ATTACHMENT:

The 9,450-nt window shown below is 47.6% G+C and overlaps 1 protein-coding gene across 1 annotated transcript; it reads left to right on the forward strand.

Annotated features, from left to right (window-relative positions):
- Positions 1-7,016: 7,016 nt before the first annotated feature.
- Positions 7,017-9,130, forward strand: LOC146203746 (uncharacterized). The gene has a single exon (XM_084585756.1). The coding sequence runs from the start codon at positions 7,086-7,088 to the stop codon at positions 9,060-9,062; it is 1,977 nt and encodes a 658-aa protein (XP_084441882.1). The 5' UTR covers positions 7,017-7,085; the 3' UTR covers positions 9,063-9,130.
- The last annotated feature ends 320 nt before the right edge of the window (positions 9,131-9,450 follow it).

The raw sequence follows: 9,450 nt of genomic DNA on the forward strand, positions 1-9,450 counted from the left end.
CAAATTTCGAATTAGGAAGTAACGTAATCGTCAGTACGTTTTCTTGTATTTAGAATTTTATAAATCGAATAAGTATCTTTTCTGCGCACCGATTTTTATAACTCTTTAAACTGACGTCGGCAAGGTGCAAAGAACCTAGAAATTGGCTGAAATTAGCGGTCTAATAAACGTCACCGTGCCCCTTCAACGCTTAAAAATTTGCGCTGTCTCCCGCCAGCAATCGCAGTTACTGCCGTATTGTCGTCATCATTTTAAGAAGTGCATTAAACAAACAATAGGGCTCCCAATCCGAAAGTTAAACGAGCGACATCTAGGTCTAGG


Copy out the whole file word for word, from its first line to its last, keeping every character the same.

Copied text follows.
The 9,450-nt window shown below is 47.6% G+C and overlaps 1 protein-coding gene across 1 annotated transcript; it reads left to right on the forward strand.

Annotated features, from left to right (window-relative positions):
- Positions 1-7,016: 7,016 nt before the first annotated feature.
- Positions 7,017-9,130, forward strand: LOC146203746 (uncharacterized). The gene has a single exon (XM_084585756.1). The coding sequence runs from the start codon at positions 7,086-7,088 to the stop codon at positions 9,060-9,062; it is 1,977 nt and encodes a 658-aa protein (XP_084441882.1). The 5' UTR covers positions 7,017-7,085; the 3' UTR covers positions 9,063-9,130.
- The last annotated feature ends 320 nt before the right edge of the window (positions 9,131-9,450 follow it).

The raw sequence follows: 9,450 nt of genomic DNA on the forward strand, positions 1-9,450 counted from the left end.
CAAATTTCGAATTAGGAAGTAACGTAATCGTCAGTACGTTTTCTTGTATTTAGAATTTTATAAATCGAATAAGTATCTTTTCTGCGCACCGATTTTTATAACTCTTTAAACTGACGTCGGCAAGGTGCAAAGAACCTAGAAATTGGCTGAAATTAGCGGTCTAATAAACGTCACCGTGCCCCTTCAACGCTTAAAAATTTGCGCTGTCTCCCGCCAGCAATCGCAGTTACTGCCGTATTGTCGTCATCATTTTAAGAAGTGCATTAAACAAACAATAGGGCTCCCAATCCGAAAGTTAAACGAGCGACATCTAGGTCTAGG